Perhaps for information that is for an “up and coming” product, companies or individuals can request additional information before such information will be made available on the web.  Some safeguards should be in place to take advantage of the marketing benefits of web disclosure while preventing a deemed public disclosure. Without any precautions, if an inventor or unauthorized employee of a company inadvertently discloses an invention on social media networks, and does not file an application based on that disclosure within a year, a second inventor, or deriver, who obtains that disclosure may file an application based on that disclosure, or may modify the disclosure and file an application based on the modified disclosure.  The filed application would then be considered prior art against a subsequent application filed by the original inventor. Or if the original inventor does not file within one year of the inadvertent disclosure, the original inventor may lose all of its rights.

Inventors and companies ideally should file patent applications prior to making any disclosures on social media websites or on the company’s website.  This protects both U.S. patent rights and patent rights in foreign jurisdictions.  At a minimum, a detailed and enabling provisional application should be filed outlining the basic aspects of the invention, and should be followed up by filing a non-provisional application within a year of the filing of the provisional application.  This is particularly important in instances where the company intends to obtain patent protection in foreign jurisdictions.

It is imperative that companies regularly and carefully examine their technology portfolios and ascertain the importance of each invention.  Detailed provisional applications should be filed quickly for inventions that are of great importance to the company, and applications for which foreign patent protection would be sought.  The company has to ensure that a non-provisional application is filed at the U.S.P.T.O. within one-year of the provisional application.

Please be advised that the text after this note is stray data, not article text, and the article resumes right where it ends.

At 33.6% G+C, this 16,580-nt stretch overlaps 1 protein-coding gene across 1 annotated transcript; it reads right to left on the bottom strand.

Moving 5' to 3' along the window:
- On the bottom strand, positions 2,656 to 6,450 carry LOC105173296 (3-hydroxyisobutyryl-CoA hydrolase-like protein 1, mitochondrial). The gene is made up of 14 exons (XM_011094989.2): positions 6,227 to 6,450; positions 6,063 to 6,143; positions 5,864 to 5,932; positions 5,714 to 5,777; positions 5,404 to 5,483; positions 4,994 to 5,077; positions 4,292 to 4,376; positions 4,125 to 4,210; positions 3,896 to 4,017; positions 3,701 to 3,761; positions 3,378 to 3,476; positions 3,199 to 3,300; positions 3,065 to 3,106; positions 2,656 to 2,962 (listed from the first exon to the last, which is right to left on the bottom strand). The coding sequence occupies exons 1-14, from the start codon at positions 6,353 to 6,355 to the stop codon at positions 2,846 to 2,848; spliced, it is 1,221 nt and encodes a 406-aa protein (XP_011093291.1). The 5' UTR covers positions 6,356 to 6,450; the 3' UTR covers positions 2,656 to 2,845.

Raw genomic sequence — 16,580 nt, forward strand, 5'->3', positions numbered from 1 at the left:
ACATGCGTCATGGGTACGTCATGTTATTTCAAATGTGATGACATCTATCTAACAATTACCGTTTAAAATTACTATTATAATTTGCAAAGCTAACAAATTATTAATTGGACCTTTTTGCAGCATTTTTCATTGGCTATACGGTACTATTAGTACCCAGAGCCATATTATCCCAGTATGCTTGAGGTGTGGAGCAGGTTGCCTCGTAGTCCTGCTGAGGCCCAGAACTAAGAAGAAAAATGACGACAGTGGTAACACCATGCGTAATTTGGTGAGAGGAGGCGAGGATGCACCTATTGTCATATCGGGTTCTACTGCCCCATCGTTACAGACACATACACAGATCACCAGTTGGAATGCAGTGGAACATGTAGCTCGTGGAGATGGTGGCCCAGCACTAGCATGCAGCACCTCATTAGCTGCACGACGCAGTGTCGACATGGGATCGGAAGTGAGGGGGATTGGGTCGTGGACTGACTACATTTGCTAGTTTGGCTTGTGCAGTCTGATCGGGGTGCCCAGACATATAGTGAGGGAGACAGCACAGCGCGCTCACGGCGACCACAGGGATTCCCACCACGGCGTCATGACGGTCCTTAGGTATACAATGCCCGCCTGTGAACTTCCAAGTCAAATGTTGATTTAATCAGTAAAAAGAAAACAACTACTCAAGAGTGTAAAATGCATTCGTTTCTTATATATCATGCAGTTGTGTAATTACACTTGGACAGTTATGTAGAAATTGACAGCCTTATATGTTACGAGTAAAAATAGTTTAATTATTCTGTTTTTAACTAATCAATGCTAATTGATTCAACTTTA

For less important inventions, and for inventions that will not be pursued in foreign jurisdictions, disclosures may be made as a defensive maneuver.  In other words, a company may decide to disclose particular inventions to preempt protection of a similar invention by a competing company.

Companies should also ensure that employees and investors are aware of the detrimental effects that may result from the inadvertent disclosures of company innovations on social media networks.  In addition to having their employees and investors sign confidentially agreements, extra vigilance should be taken for casual disclosures via social media, the privacy of which cannot be guaranteed.

 

National Inventors Hall of Fame Inductees

By Debby Winters

Seems like there is a Hall of Fame for everybody…even an Inventors Hall of Fame. The USPTO just announced the 2013 list of inductees. See if you recognize any of the names or inventions. I bet you’ll recognize some of the inventions, even if you’ve never heard of the inventor.

Arthur Ashkin

Optical Trapping – At Bell Labs, Ashkin invented optical trapping, also called optical tweezing, a process that traps molecules and macroscopic particles by using laser light. The technique utilizes radiation pressure, when light or other forms of radiation exert force on an object. The process has allowed for the study of small particles in many fields.

Donald Bitzer, Robert Willson, Gene Slottow (1921-1989)

Plasma Display – In the mid-1960s, Don Bitzer and Gene Slottow, faculty at the University of Illinois at Urbana-Champaign, and graduate student Robert Willson, worked together to create the first plasma display. A new display was needed for the PLATO computerized learning system that had been created by Bitzer because traditional displays had no inherent memory, lacked high brightness and contrast, and flickered.

Garrett Brown